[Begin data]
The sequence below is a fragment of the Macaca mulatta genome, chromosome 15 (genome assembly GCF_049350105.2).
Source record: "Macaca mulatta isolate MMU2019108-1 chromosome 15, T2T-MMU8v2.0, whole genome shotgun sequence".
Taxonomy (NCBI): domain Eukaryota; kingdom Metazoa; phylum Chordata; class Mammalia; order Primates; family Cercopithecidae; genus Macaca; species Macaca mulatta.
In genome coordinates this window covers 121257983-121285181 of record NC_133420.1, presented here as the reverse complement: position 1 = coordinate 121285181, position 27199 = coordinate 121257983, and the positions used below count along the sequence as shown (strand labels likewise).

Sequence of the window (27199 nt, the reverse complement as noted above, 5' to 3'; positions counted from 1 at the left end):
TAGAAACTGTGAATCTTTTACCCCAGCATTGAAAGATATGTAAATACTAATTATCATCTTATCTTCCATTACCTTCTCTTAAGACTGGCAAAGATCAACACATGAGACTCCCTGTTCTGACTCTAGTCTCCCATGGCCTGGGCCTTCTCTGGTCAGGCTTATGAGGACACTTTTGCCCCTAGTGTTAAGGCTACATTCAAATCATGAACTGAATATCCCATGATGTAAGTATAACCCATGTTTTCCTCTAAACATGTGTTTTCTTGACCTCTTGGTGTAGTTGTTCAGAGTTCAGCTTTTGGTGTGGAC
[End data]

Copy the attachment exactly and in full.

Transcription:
The sequence below is a fragment of the Macaca mulatta genome, chromosome 15 (genome assembly GCF_049350105.2).
Source record: "Macaca mulatta isolate MMU2019108-1 chromosome 15, T2T-MMU8v2.0, whole genome shotgun sequence".
Taxonomy (NCBI): domain Eukaryota; kingdom Metazoa; phylum Chordata; class Mammalia; order Primates; family Cercopithecidae; genus Macaca; species Macaca mulatta.
In genome coordinates this window covers 121257983-121285181 of record NC_133420.1, presented here as the reverse complement: position 1 = coordinate 121285181, position 27199 = coordinate 121257983, and the positions used below count along the sequence as shown (strand labels likewise).

Sequence of the window (27199 nt, the reverse complement as noted above, 5' to 3'; positions counted from 1 at the left end):
TAGAAACTGTGAATCTTTTACCCCAGCATTGAAAGATATGTAAATACTAATTATCATCTTATCTTCCATTACCTTCTCTTAAGACTGGCAAAGATCAACACATGAGACTCCCTGTTCTGACTCTAGTCTCCCATGGCCTGGGCCTTCTCTGGTCAGGCTTATGAGGACACTTTTGCCCCTAGTGTTAAGGCTACATTCAAATCATGAACTGAATATCCCATGATGTAAGTATAACCCATGTTTTCCTCTAAACATGTGTTTTCTTGACCTCTTGGTGTAGTTGTTCAGAGTTCAGCTTTTGGTGTGGAC